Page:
The world’s population is constantly on the rise, and in the same manner, people are constantly craving for better standards of living. The constantly increasing world population coupled with the ever increasing standard of living has led to an increased demand for energy, and to curb this seemingly insatiable appetite for energy, efforts are in place to source for reliable, sustainable and large sources of energy. Several sources of energy are being explored to compliment the old methods like hydroelectric power; notably, hydroelectric power has for a long time been considered a pertinent source of energy due to its clean and renewable nature. The efforts to devise new sources of energy has led to the identification to some sources of energy which, besides promising the world a lot of energy to help satisfy the mighty demand for energy, also promise the world an endless trail of negative consequences. Even as hydroelectric power continues to dominate as the one of the world’s primary sources of energy (perhaps only second to fossil fuel), empirical research findings give insight to some negative ramifications that can be tied to this source of energy. In this regard, a comparison for the negative ramifications attached to hydroelectric power alongside the possible negative consequences of developing nuclear power (a controversial alternative to fossil fuels) emerges as a very important topic of discussion, which can be validated by an outlook of some the world’s energy related disasters such as the Fukushima Daiichi nuclear disaster and the 20th century Chernobyl nuclear meltdown.
Fukushima Daiichi Nuclear Disaster and Chernobyl nuclear meltdown
The Fukushima Daiichi Nuclear Disaster was as a result of a massive Japanese earthquake in Northeastern Japan that occurred on 11th March 2011 (Buck, Upton & Folger, 2011). The earthquake triggered a tsunami that caused a meltdown several nuclear reactors at the Fukushima I Nuclear Power Plant leading to more than 30 000 fatalities. As Scheffran (2012) contends, the huge number of fatalities recorded following the Fukushima Daiichi Nuclear Disaster has since rendered it the largest industrial catastrophe in the world. The fatalities were reportedly caused by harmful radiations released into the air following the meltdown.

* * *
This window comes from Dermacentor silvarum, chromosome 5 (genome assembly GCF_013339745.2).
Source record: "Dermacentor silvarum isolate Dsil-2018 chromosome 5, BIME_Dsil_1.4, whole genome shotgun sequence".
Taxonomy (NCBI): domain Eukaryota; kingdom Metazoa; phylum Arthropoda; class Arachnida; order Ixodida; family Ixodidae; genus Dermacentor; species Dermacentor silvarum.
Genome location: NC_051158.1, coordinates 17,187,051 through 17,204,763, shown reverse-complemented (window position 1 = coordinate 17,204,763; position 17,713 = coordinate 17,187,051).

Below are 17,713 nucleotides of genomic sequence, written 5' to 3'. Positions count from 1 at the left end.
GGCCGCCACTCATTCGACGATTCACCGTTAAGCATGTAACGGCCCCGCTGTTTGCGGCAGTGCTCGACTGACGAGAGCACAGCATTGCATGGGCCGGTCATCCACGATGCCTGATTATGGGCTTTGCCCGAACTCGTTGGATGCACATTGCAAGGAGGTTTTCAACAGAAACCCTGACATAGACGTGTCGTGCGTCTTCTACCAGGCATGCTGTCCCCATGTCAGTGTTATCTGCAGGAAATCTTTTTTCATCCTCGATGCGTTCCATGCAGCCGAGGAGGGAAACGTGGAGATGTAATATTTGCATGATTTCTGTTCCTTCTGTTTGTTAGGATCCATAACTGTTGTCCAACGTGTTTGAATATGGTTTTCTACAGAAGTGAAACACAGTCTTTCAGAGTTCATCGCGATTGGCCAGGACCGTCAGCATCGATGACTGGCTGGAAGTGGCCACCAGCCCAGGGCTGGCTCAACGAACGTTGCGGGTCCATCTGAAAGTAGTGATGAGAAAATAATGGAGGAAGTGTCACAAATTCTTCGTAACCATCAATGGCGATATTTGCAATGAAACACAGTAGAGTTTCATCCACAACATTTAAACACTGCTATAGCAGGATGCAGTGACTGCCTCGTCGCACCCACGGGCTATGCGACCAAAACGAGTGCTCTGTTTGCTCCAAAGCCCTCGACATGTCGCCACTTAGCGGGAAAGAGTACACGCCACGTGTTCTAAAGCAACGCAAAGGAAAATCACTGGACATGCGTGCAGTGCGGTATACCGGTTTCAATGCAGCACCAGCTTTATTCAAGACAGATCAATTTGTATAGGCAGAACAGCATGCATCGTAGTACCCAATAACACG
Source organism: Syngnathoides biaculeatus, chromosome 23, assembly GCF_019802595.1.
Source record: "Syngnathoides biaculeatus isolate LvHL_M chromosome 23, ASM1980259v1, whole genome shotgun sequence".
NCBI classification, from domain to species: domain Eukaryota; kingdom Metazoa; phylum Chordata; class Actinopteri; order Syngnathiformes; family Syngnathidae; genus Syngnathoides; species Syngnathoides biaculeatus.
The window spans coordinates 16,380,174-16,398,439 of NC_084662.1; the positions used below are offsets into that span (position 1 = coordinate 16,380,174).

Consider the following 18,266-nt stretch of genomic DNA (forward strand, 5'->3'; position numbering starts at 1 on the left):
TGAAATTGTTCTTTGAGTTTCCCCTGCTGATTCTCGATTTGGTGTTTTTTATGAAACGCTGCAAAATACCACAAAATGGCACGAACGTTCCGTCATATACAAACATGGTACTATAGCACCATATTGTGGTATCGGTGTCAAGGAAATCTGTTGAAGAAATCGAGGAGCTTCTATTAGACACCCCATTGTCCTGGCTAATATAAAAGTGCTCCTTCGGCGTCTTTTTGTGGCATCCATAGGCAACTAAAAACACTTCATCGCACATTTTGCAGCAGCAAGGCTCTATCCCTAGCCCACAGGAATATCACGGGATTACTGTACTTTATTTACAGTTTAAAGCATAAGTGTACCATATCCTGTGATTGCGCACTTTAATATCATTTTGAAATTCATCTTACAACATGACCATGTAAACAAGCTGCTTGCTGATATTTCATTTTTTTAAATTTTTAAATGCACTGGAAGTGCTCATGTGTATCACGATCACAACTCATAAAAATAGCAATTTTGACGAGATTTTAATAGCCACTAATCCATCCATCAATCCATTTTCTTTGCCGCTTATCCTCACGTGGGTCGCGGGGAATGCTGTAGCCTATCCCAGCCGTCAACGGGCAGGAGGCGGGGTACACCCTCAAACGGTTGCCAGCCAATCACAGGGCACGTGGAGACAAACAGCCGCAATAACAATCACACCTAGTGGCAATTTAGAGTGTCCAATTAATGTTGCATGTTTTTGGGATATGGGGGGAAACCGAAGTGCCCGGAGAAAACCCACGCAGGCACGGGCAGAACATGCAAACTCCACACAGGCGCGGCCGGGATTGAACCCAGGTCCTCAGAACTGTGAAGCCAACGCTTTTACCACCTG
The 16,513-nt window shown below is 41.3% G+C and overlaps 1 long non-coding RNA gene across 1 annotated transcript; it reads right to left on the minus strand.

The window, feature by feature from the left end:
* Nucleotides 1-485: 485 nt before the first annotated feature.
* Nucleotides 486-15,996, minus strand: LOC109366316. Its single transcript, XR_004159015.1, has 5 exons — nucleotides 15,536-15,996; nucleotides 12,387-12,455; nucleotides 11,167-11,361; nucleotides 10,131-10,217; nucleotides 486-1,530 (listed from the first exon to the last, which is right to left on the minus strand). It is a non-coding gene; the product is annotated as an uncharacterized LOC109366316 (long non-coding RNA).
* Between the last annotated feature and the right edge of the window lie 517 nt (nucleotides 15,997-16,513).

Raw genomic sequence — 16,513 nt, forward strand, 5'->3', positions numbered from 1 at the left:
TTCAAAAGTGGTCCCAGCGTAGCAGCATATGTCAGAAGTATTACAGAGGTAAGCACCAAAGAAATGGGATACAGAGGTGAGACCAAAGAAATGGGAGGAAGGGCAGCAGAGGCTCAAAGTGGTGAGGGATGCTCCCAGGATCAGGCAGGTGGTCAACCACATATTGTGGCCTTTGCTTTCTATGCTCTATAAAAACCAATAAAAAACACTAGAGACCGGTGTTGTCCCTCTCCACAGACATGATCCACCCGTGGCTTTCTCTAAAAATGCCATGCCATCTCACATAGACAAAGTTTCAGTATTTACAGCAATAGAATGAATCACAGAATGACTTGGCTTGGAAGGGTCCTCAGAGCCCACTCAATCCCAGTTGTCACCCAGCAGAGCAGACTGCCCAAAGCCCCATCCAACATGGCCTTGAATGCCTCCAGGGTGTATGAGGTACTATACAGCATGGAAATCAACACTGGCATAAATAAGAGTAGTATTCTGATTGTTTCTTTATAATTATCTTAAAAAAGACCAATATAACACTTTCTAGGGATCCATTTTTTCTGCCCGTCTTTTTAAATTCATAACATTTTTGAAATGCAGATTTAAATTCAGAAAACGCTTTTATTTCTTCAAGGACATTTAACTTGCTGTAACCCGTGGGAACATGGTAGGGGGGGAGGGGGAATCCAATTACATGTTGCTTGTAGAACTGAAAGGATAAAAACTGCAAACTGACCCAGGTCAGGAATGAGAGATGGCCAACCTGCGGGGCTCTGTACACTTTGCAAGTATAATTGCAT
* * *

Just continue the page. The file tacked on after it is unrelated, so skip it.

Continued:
The Fukushima Daiichi Nuclear Disaster is only comparable to the Chernobyl nuclear meltdown of 1986 that occurred at the Chernobyl Nuclear Power Plant situated in Ukraine following a fire breakdown in one of the Chernobyl plant reactors that was caused by a larger spike whose causation has since been reported to have emanated from an emergency shutdown attempt to avert the effects of a power surge (Lüsted, 2011). Even though the exact number of fatalities suffered during the disaster is not clearly known, the Chernobyl nuclear meltdown still stand as one of the greatest nuclear accidents in the world owing to its effects.
Negative Ramification of Hydroelectric power against the consequences of Nuclear Power